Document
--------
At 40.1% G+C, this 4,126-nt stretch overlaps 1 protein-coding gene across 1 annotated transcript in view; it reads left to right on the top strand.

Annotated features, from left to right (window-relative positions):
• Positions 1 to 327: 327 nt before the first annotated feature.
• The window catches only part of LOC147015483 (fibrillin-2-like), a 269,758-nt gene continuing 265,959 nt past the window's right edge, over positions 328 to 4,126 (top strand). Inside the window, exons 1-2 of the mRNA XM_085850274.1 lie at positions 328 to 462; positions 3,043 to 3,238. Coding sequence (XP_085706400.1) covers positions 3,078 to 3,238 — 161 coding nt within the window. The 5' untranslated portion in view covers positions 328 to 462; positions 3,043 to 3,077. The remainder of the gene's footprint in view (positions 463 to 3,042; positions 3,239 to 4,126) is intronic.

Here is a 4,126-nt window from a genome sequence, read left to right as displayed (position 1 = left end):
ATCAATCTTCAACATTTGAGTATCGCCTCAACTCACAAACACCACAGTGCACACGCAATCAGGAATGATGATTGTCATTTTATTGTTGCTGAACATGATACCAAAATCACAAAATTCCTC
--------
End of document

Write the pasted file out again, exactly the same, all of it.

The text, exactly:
At 40.1% G+C, this 4,126-nt stretch overlaps 1 protein-coding gene across 1 annotated transcript in view; it reads left to right on the top strand.

Annotated features, from left to right (window-relative positions):
• Positions 1 to 327: 327 nt before the first annotated feature.
• The window catches only part of LOC147015483 (fibrillin-2-like), a 269,758-nt gene continuing 265,959 nt past the window's right edge, over positions 328 to 4,126 (top strand). Inside the window, exons 1-2 of the mRNA XM_085850274.1 lie at positions 328 to 462; positions 3,043 to 3,238. Coding sequence (XP_085706400.1) covers positions 3,078 to 3,238 — 161 coding nt within the window. The 5' untranslated portion in view covers positions 328 to 462; positions 3,043 to 3,077. The remainder of the gene's footprint in view (positions 463 to 3,042; positions 3,239 to 4,126) is intronic.

Here is a 4,126-nt window from a genome sequence, read left to right as displayed (position 1 = left end):
ATCAATCTTCAACATTTGAGTATCGCCTCAACTCACAAACACCACAGTGCACACGCAATCAGGAATGATGATTGTCATTTTATTGTTGCTGAACATGATACCAAAATCACAAAATTCCTC